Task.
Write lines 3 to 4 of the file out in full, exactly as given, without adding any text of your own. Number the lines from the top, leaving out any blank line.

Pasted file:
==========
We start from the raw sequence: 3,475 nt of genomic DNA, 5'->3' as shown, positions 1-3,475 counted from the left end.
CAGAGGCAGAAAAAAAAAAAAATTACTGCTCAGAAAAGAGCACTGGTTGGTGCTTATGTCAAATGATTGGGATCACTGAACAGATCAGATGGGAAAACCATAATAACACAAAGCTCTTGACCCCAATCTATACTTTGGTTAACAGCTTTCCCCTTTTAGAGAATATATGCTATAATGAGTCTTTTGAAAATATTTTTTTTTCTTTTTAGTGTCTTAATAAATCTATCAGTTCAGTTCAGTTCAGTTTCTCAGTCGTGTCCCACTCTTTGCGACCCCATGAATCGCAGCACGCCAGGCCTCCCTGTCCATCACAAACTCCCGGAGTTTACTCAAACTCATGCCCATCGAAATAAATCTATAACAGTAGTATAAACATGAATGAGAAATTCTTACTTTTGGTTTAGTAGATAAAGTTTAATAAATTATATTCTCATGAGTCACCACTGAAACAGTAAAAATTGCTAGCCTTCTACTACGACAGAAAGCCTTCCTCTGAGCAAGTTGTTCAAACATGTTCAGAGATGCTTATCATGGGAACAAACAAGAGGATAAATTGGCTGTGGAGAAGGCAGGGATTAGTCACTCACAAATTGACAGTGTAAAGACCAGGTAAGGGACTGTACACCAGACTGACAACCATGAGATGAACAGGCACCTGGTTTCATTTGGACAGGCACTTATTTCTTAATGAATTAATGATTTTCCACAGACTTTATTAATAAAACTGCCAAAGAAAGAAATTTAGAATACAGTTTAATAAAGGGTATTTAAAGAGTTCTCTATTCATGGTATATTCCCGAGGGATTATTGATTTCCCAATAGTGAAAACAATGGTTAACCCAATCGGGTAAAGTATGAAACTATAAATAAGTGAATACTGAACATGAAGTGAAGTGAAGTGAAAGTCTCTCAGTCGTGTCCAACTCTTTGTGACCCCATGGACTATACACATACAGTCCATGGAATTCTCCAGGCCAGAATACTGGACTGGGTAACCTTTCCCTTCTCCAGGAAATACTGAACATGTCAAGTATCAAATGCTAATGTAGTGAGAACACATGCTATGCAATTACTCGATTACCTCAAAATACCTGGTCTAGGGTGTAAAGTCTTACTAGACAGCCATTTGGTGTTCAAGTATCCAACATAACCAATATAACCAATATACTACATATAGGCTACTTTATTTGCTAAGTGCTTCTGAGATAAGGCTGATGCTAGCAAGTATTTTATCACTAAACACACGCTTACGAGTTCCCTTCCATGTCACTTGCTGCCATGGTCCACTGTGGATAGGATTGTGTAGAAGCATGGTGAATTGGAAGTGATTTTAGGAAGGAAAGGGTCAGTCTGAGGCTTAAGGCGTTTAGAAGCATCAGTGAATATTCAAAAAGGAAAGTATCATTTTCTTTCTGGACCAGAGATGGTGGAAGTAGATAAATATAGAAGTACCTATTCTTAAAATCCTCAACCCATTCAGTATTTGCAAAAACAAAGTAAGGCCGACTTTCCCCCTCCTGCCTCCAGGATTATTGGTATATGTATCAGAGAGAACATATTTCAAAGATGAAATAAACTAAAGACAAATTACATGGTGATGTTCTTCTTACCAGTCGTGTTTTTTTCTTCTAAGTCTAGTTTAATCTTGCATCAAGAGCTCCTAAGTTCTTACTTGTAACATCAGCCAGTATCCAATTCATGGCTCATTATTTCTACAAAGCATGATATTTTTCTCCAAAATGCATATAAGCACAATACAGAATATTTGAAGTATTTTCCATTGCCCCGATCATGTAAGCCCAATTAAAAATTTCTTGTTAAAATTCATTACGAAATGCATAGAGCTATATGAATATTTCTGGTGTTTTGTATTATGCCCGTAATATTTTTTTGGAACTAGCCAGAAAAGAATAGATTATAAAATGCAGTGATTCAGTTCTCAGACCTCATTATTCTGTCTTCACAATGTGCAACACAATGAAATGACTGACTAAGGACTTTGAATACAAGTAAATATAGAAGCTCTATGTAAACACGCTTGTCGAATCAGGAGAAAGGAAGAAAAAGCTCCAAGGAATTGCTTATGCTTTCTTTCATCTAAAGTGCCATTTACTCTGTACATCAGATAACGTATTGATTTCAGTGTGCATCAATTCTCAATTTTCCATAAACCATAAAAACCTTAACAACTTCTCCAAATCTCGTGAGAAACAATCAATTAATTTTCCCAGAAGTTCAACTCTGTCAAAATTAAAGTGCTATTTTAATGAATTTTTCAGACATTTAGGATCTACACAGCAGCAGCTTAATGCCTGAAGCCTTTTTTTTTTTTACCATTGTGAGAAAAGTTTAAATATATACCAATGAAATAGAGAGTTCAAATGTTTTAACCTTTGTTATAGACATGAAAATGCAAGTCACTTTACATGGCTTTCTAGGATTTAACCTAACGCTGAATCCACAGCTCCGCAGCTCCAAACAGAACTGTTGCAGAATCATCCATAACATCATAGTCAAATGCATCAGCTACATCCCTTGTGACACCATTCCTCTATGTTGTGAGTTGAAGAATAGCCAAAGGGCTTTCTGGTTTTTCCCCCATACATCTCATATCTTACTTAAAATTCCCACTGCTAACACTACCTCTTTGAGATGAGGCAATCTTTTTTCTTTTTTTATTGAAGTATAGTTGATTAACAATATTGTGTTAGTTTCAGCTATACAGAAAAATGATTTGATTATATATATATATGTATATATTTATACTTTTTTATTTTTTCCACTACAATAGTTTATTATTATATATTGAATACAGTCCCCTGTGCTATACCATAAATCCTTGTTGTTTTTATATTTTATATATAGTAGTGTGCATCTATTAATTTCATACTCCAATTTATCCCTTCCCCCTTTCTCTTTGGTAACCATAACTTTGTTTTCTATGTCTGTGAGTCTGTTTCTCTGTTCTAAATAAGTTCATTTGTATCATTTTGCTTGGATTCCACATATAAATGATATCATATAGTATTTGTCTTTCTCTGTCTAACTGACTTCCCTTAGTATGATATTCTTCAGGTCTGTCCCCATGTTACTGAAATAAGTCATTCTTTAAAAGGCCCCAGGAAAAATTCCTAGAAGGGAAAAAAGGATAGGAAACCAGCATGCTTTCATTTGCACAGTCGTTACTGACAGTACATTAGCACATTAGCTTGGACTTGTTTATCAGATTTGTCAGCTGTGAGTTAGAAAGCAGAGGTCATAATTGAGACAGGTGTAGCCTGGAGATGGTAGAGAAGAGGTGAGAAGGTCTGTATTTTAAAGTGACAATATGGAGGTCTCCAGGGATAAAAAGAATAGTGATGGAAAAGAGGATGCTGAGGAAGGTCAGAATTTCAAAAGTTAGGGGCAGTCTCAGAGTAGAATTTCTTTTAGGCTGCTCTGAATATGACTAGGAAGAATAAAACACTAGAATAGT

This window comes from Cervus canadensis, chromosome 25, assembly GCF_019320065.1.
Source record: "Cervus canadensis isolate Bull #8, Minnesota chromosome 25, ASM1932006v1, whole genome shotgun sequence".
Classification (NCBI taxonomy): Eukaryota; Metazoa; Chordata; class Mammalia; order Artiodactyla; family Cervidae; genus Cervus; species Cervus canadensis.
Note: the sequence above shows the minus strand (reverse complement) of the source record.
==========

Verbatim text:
This window comes from Cervus canadensis, chromosome 25, assembly GCF_019320065.1.
Source record: "Cervus canadensis isolate Bull #8, Minnesota chromosome 25, ASM1932006v1, whole genome shotgun sequence".